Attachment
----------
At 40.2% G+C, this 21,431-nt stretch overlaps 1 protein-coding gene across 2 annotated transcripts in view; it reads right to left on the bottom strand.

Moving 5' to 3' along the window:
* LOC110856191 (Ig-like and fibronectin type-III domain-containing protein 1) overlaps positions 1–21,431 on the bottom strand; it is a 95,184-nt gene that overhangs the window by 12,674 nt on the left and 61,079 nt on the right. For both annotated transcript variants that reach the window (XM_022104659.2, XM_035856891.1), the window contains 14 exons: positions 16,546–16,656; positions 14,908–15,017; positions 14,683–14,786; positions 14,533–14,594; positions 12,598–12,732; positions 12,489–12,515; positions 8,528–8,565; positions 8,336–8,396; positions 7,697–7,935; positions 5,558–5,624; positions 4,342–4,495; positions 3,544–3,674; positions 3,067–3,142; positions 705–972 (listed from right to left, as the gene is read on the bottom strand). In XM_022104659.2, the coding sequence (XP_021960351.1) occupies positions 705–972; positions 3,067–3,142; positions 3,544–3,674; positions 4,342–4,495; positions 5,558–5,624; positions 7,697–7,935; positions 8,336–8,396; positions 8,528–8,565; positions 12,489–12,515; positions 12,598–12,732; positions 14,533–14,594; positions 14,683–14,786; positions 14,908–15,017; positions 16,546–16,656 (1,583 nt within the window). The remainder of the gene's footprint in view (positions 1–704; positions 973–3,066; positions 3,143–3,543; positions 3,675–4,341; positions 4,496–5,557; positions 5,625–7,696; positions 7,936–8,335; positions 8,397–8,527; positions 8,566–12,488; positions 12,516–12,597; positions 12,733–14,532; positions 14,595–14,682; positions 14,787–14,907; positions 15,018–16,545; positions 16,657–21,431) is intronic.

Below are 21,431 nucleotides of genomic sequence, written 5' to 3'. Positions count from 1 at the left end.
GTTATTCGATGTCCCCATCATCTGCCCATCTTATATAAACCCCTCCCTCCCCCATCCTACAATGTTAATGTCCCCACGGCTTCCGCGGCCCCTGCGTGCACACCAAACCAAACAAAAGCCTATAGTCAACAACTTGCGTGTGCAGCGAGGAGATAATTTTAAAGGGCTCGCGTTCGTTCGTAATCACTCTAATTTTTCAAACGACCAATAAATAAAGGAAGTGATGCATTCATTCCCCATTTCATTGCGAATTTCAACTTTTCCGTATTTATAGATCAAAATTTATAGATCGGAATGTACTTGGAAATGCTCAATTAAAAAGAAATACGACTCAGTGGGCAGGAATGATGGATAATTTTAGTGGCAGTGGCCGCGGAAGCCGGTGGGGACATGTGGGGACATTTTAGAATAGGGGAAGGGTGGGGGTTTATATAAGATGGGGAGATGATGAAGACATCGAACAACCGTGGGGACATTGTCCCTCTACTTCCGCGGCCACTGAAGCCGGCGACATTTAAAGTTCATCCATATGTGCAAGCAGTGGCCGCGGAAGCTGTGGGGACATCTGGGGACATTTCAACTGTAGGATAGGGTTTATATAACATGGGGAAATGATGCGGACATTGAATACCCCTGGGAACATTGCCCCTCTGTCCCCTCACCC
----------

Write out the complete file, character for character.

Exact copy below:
At 40.2% G+C, this 21,431-nt stretch overlaps 1 protein-coding gene across 2 annotated transcripts in view; it reads right to left on the bottom strand.

Moving 5' to 3' along the window:
* LOC110856191 (Ig-like and fibronectin type-III domain-containing protein 1) overlaps positions 1–21,431 on the bottom strand; it is a 95,184-nt gene that overhangs the window by 12,674 nt on the left and 61,079 nt on the right. For both annotated transcript variants that reach the window (XM_022104659.2, XM_035856891.1), the window contains 14 exons: positions 16,546–16,656; positions 14,908–15,017; positions 14,683–14,786; positions 14,533–14,594; positions 12,598–12,732; positions 12,489–12,515; positions 8,528–8,565; positions 8,336–8,396; positions 7,697–7,935; positions 5,558–5,624; positions 4,342–4,495; positions 3,544–3,674; positions 3,067–3,142; positions 705–972 (listed from right to left, as the gene is read on the bottom strand). In XM_022104659.2, the coding sequence (XP_021960351.1) occupies positions 705–972; positions 3,067–3,142; positions 3,544–3,674; positions 4,342–4,495; positions 5,558–5,624; positions 7,697–7,935; positions 8,336–8,396; positions 8,528–8,565; positions 12,489–12,515; positions 12,598–12,732; positions 14,533–14,594; positions 14,683–14,786; positions 14,908–15,017; positions 16,546–16,656 (1,583 nt within the window). The remainder of the gene's footprint in view (positions 1–704; positions 973–3,066; positions 3,143–3,543; positions 3,675–4,341; positions 4,496–5,557; positions 5,625–7,696; positions 7,936–8,335; positions 8,397–8,527; positions 8,566–12,488; positions 12,516–12,597; positions 12,733–14,532; positions 14,595–14,682; positions 14,787–14,907; positions 15,018–16,545; positions 16,657–21,431) is intronic.

Below are 21,431 nucleotides of genomic sequence, written 5' to 3'. Positions count from 1 at the left end.
GTTATTCGATGTCCCCATCATCTGCCCATCTTATATAAACCCCTCCCTCCCCCATCCTACAATGTTAATGTCCCCACGGCTTCCGCGGCCCCTGCGTGCACACCAAACCAAACAAAAGCCTATAGTCAACAACTTGCGTGTGCAGCGAGGAGATAATTTTAAAGGGCTCGCGTTCGTTCGTAATCACTCTAATTTTTCAAACGACCAATAAATAAAGGAAGTGATGCATTCATTCCCCATTTCATTGCGAATTTCAACTTTTCCGTATTTATAGATCAAAATTTATAGATCGGAATGTACTTGGAAATGCTCAATTAAAAAGAAATACGACTCAGTGGGCAGGAATGATGGATAATTTTAGTGGCAGTGGCCGCGGAAGCCGGTGGGGACATGTGGGGACATTTTAGAATAGGGGAAGGGTGGGGGTTTATATAAGATGGGGAGATGATGAAGACATCGAACAACCGTGGGGACATTGTCCCTCTACTTCCGCGGCCACTGAAGCCGGCGACATTTAAAGTTCATCCATATGTGCAAGCAGTGGCCGCGGAAGCTGTGGGGACATCTGGGGACATTTCAACTGTAGGATAGGGTTTATATAACATGGGGAAATGATGCGGACATTGAATACCCCTGGGAACATTGCCCCTCTGTCCCCTCACCC